Probably five years ago, we forced everyone to switch into writing in Markdown and not writing in rich text editors. I think it saves us half the lines on every blog post, Daniel, because anytime I've seen any form of rich editor, it's always open italics, close italics, open italics, close italics, open bold, close paragraph, open paragraph. It just was really hard to get any clean HTML out of them.

Daniel: Yes. I'm pretty happy. It's one of these funny things. To me, the rich editor in MarsEdit is like this double-edged sword I guess. It's like on the one hand, I wish we lived in a world where I didn't have to do it. There's plenty I could imagine improving with it. But I'm also proud of it being as good as it is for what it is.

I look at that problem. Sometimes I'll spend a lot of time on the rich editor. I'll be like, "Why am I spending all this time on this rich editor?" But then it's like I get these emails from people where it's evident to me that not only would they not be using MarsEdit if it didn't have a rich editor but they might not be blogging period.

You run into these people where it's like this is making the difference for them to have a voice. Then I'm like, "OK, well, pretty good justification."

Rene: It's better than blogging from Word.


Gruber: I don't blame you. I know Daniel and I have had this conversation many times. I'm not surprised by that because I think, and I say this as the creator of Markdown, for years I thought I was a little bit disappointed in how Markdown didn't seem popular. Then it slowly but surely became super popular.

Now I'm at the point where I can't believe how popular it is because it seems to me like it's gotten so popular that there are people using it who I don't think should be using it, I think would be better served with something less technical. Part of the gimmick of Markdown is that you do know what's going on in terms of open tags, close tags and stuff like that, whereas a WYSIWYG thing, you don't.

The whole point of WYSIWYG is that it absolves the user of any knowledge of what's going on under the hood. I think it's smart that you spent a lot of time on the rich text editor. I think it's not surprising to me that there are a lot of people who use it because of it and may not be blogging without it. But I honestly don't even know how to turn it on in MarsEdit.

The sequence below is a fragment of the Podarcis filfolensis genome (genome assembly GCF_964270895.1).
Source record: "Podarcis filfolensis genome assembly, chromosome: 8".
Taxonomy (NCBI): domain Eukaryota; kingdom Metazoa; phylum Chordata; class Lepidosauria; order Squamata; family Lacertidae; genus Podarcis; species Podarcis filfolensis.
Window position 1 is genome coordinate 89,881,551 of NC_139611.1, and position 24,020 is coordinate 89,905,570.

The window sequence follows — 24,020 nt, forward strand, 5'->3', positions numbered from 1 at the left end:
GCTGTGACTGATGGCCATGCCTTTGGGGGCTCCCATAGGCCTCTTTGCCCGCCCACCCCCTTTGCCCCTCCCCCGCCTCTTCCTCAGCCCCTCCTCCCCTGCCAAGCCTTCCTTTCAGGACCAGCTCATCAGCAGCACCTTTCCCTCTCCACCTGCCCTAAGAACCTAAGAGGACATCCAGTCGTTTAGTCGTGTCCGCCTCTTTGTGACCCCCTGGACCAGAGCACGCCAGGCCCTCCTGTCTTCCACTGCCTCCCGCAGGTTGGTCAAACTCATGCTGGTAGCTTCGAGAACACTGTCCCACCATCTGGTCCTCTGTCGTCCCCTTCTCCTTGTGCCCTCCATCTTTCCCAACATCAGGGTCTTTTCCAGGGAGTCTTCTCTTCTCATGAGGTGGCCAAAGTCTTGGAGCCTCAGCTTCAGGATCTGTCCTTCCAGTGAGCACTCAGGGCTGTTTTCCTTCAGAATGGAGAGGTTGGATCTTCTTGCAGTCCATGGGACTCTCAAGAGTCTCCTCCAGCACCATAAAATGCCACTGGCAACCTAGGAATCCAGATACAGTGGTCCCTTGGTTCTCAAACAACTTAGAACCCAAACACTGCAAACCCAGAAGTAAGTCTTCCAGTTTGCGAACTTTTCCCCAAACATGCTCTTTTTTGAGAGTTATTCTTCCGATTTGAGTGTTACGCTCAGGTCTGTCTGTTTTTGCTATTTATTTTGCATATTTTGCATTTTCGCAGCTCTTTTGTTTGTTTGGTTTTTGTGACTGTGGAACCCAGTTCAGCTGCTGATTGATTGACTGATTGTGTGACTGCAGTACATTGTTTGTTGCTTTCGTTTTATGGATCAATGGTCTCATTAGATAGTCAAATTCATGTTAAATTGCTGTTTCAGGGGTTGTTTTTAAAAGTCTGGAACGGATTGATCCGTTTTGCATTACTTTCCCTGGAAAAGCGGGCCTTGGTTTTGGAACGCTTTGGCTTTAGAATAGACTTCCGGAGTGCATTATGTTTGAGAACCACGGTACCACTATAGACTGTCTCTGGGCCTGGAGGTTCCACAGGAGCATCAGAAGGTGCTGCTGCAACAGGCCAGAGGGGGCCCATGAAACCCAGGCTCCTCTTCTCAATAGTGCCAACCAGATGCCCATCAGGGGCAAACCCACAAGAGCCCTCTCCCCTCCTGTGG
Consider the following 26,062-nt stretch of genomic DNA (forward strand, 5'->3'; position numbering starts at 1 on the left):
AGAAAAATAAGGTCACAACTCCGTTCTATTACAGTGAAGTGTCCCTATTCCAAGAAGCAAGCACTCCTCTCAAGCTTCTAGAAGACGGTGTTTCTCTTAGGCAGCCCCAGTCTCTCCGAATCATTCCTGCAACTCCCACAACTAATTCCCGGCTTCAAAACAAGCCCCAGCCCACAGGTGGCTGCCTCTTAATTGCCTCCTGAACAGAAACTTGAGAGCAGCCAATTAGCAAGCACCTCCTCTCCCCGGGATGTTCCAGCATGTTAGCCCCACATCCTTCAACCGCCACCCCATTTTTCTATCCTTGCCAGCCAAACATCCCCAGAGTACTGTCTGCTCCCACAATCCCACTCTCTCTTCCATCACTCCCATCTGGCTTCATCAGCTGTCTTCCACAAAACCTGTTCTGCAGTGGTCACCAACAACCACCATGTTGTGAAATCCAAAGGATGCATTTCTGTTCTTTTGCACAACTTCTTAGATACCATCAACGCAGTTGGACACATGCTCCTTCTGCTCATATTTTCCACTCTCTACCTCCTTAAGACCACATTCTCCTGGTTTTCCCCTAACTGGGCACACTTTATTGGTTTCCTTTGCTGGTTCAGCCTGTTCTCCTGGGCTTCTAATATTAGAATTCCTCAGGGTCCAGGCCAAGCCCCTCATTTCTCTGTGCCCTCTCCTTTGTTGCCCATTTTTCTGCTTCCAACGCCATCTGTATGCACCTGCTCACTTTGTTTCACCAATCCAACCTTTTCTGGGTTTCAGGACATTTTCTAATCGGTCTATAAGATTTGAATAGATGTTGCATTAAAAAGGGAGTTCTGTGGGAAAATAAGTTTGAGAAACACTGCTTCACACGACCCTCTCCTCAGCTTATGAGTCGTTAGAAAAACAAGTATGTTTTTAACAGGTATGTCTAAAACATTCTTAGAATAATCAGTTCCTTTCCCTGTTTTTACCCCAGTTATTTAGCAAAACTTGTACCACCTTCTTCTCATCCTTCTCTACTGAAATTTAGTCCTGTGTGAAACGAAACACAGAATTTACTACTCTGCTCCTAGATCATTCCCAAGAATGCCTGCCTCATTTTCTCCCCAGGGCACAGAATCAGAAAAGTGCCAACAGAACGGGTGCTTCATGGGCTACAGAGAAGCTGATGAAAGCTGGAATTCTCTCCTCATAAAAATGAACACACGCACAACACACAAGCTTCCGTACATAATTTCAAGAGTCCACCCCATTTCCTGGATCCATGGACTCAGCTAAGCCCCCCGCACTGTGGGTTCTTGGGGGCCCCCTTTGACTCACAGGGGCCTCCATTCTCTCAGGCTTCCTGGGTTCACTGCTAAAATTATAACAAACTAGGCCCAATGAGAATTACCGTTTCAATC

Gruber: That's the truth. I was just sitting here as you were talking about it trying to figure out how to turn it on. I don't even know.

Rene: He probably has a Gruber detector in there and just turns it off for you.

Gruber: I see. It's in the preferences, default editing mode.

Daniel: Yeah. You can also switch to it at any time from post-edit rich text. We won't turn this into a customer support call.

Plain vs. Rich Text

Rene: But that is interesting. In a lot of applications, you have many different user bases that you need to balance out. You have people who are pros who want control over every little tag and every little position. You have other people who this is a huge accessibility issue. They just don't know anything. The code looks like gibberish to them. They just want to write a blog post.

You have to make both people feel enabled. You can always add a preference setting, sure, but you also have to make a lot of design decisions I imagine every day about which user group you're going to service.

Daniel: Absolutely. You know what's funny about this bifurcated functionality is I have been sometimes I'm surprised when I learn somebody I know or somebody who has a reputation that I would assume otherwise, I'll learn somebody who I just would have pegged as a plain text or HTML or Markdown person, they're giving me a bug report about rich text mode. I'm like, "Really? You?"

Sometimes I'm equally surprised the other way around, where I just get this customer who I would have assumed falls into that quote unquote naive WYSIWYG editing market. They'll be like, "Oh yeah, so and so, my friend, taught me Markdown 10 years ago, and now that's all I use." It goes both ways.

Rene: You can't WYSIWYG shame them. That's not polite. It's not what we do to each other.

Daniel: I can't WYSIWYG out any...I guess that's what you mean. There's a few people that each of you might be surprised to learn. I know things.

Gruber: I wouldn't be surprised though because I think it's same part of the brain that draws someone to want a proper native Mac app which MarsEdit most certainly is.

MarsEdit to me is actually one of those apps that I would hold up along with something like Acorn from our mutual friend Gus Mueller, the image editor, as this is why developers rave about Cocoa because you can concentrate. Your code that you've written is mostly about interfacing with web blog servers and APIs and stuff like that.

Just having a big text area field with spell checking and support for fonts and stuff like that, it all comes from Cocoa. There's so many standard components of this that are just, this looks like a pure Mac app. The person who's drawn to that, who wants a real native app and doesn't want to be writing or doing their work in a completely custom "app" that runs inside a web browser, is the same person who wants WYSIWYG.

The whole idea of putting formatting code and tags into your thing just seems, for somebody who's old enough and has been using the Mac long enough, it just doesn't seem like the right way to do it.